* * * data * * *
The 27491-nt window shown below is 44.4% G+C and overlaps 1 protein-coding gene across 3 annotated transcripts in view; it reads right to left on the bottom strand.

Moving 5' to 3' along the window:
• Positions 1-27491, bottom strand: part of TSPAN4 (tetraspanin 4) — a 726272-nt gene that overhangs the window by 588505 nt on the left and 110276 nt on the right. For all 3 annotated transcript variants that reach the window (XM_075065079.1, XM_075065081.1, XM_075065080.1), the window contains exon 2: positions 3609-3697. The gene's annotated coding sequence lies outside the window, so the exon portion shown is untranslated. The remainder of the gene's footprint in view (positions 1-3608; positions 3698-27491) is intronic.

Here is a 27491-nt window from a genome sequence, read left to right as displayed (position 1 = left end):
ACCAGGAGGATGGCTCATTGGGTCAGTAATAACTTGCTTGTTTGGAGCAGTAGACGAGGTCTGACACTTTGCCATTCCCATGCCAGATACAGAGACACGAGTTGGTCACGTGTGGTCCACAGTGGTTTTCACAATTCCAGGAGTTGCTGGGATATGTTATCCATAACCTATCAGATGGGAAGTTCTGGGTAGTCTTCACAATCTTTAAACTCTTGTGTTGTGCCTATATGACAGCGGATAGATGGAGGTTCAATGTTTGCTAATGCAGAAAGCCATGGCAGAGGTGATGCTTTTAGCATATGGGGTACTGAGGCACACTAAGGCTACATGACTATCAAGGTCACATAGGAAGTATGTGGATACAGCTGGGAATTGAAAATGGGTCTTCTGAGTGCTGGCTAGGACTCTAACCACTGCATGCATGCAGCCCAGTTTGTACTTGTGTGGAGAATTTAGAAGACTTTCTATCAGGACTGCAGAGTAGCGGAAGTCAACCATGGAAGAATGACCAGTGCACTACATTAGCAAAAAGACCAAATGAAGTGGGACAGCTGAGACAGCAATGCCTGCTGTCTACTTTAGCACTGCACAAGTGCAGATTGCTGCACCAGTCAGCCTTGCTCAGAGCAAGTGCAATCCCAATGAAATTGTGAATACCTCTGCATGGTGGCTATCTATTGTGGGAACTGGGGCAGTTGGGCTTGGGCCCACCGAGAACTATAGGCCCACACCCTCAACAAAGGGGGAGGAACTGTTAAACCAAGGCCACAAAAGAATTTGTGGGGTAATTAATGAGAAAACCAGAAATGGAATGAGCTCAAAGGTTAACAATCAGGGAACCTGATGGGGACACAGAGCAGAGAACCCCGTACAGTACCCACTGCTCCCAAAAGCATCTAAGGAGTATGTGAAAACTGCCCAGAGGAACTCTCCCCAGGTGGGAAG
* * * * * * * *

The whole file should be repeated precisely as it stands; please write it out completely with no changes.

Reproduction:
The 27491-nt window shown below is 44.4% G+C and overlaps 1 protein-coding gene across 3 annotated transcripts in view; it reads right to left on the bottom strand.

Moving 5' to 3' along the window:
• Positions 1-27491, bottom strand: part of TSPAN4 (tetraspanin 4) — a 726272-nt gene that overhangs the window by 588505 nt on the left and 110276 nt on the right. For all 3 annotated transcript variants that reach the window (XM_075065079.1, XM_075065081.1, XM_075065080.1), the window contains exon 2: positions 3609-3697. The gene's annotated coding sequence lies outside the window, so the exon portion shown is untranslated. The remainder of the gene's footprint in view (positions 1-3608; positions 3698-27491) is intronic.

Here is a 27491-nt window from a genome sequence, read left to right as displayed (position 1 = left end):
ACCAGGAGGATGGCTCATTGGGTCAGTAATAACTTGCTTGTTTGGAGCAGTAGACGAGGTCTGACACTTTGCCATTCCCATGCCAGATACAGAGACACGAGTTGGTCACGTGTGGTCCACAGTGGTTTTCACAATTCCAGGAGTTGCTGGGATATGTTATCCATAACCTATCAGATGGGAAGTTCTGGGTAGTCTTCACAATCTTTAAACTCTTGTGTTGTGCCTATATGACAGCGGATAGATGGAGGTTCAATGTTTGCTAATGCAGAAAGCCATGGCAGAGGTGATGCTTTTAGCATATGGGGTACTGAGGCACACTAAGGCTACATGACTATCAAGGTCACATAGGAAGTATGTGGATACAGCTGGGAATTGAAAATGGGTCTTCTGAGTGCTGGCTAGGACTCTAACCACTGCATGCATGCAGCCCAGTTTGTACTTGTGTGGAGAATTTAGAAGACTTTCTATCAGGACTGCAGAGTAGCGGAAGTCAACCATGGAAGAATGACCAGTGCACTACATTAGCAAAAAGACCAAATGAAGTGGGACAGCTGAGACAGCAATGCCTGCTGTCTACTTTAGCACTGCACAAGTGCAGATTGCTGCACCAGTCAGCCTTGCTCAGAGCAAGTGCAATCCCAATGAAATTGTGAATACCTCTGCATGGTGGCTATCTATTGTGGGAACTGGGGCAGTTGGGCTTGGGCCCACCGAGAACTATAGGCCCACACCCTCAACAAAGGGGGAGGAACTGTTAAACCAAGGCCACAAAAGAATTTGTGGGGTAATTAATGAGAAAACCAGAAATGGAATGAGCTCAAAGGTTAACAATCAGGGAACCTGATGGGGACACAGAGCAGAGAACCCCGTACAGTACCCACTGCTCCCAAAAGCATCTAAGGAGTATGTGAAAACTGCCCAGAGGAACTCTCCCCAGGTGGGAAG